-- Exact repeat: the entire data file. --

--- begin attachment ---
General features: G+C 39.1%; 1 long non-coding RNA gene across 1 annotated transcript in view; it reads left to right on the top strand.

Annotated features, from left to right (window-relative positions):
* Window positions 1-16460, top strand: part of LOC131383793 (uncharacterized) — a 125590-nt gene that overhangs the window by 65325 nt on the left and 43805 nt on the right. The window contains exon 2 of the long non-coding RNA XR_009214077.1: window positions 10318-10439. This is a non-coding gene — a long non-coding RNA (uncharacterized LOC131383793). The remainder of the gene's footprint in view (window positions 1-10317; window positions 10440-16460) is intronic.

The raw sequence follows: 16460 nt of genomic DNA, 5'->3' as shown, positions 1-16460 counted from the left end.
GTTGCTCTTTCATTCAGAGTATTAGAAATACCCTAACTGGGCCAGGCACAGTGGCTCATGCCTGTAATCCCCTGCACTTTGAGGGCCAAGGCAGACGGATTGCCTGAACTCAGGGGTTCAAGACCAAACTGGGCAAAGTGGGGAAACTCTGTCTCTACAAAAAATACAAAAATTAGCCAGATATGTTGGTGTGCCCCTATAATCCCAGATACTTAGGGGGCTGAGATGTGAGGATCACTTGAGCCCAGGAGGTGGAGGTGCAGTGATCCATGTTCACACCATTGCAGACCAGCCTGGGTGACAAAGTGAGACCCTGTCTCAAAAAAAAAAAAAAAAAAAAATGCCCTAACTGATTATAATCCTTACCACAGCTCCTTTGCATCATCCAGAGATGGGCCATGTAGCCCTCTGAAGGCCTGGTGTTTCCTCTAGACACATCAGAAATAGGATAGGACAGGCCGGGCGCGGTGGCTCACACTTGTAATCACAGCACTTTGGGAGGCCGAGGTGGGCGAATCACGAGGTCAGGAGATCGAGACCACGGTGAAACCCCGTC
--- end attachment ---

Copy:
General features: G+C 39.1%; 1 long non-coding RNA gene across 1 annotated transcript in view; it reads left to right on the top strand.

Annotated features, from left to right (window-relative positions):
* Window positions 1-16460, top strand: part of LOC131383793 (uncharacterized) — a 125590-nt gene that overhangs the window by 65325 nt on the left and 43805 nt on the right. The window contains exon 2 of the long non-coding RNA XR_009214077.1: window positions 10318-10439. This is a non-coding gene — a long non-coding RNA (uncharacterized LOC131383793). The remainder of the gene's footprint in view (window positions 1-10317; window positions 10440-16460) is intronic.

The raw sequence follows: 16460 nt of genomic DNA, 5'->3' as shown, positions 1-16460 counted from the left end.
GTTGCTCTTTCATTCAGAGTATTAGAAATACCCTAACTGGGCCAGGCACAGTGGCTCATGCCTGTAATCCCCTGCACTTTGAGGGCCAAGGCAGACGGATTGCCTGAACTCAGGGGTTCAAGACCAAACTGGGCAAAGTGGGGAAACTCTGTCTCTACAAAAAATACAAAAATTAGCCAGATATGTTGGTGTGCCCCTATAATCCCAGATACTTAGGGGGCTGAGATGTGAGGATCACTTGAGCCCAGGAGGTGGAGGTGCAGTGATCCATGTTCACACCATTGCAGACCAGCCTGGGTGACAAAGTGAGACCCTGTCTCAAAAAAAAAAAAAAAAAAAAATGCCCTAACTGATTATAATCCTTACCACAGCTCCTTTGCATCATCCAGAGATGGGCCATGTAGCCCTCTGAAGGCCTGGTGTTTCCTCTAGACACATCAGAAATAGGATAGGACAGGCCGGGCGCGGTGGCTCACACTTGTAATCACAGCACTTTGGGAGGCCGAGGTGGGCGAATCACGAGGTCAGGAGATCGAGACCACGGTGAAACCCCGTC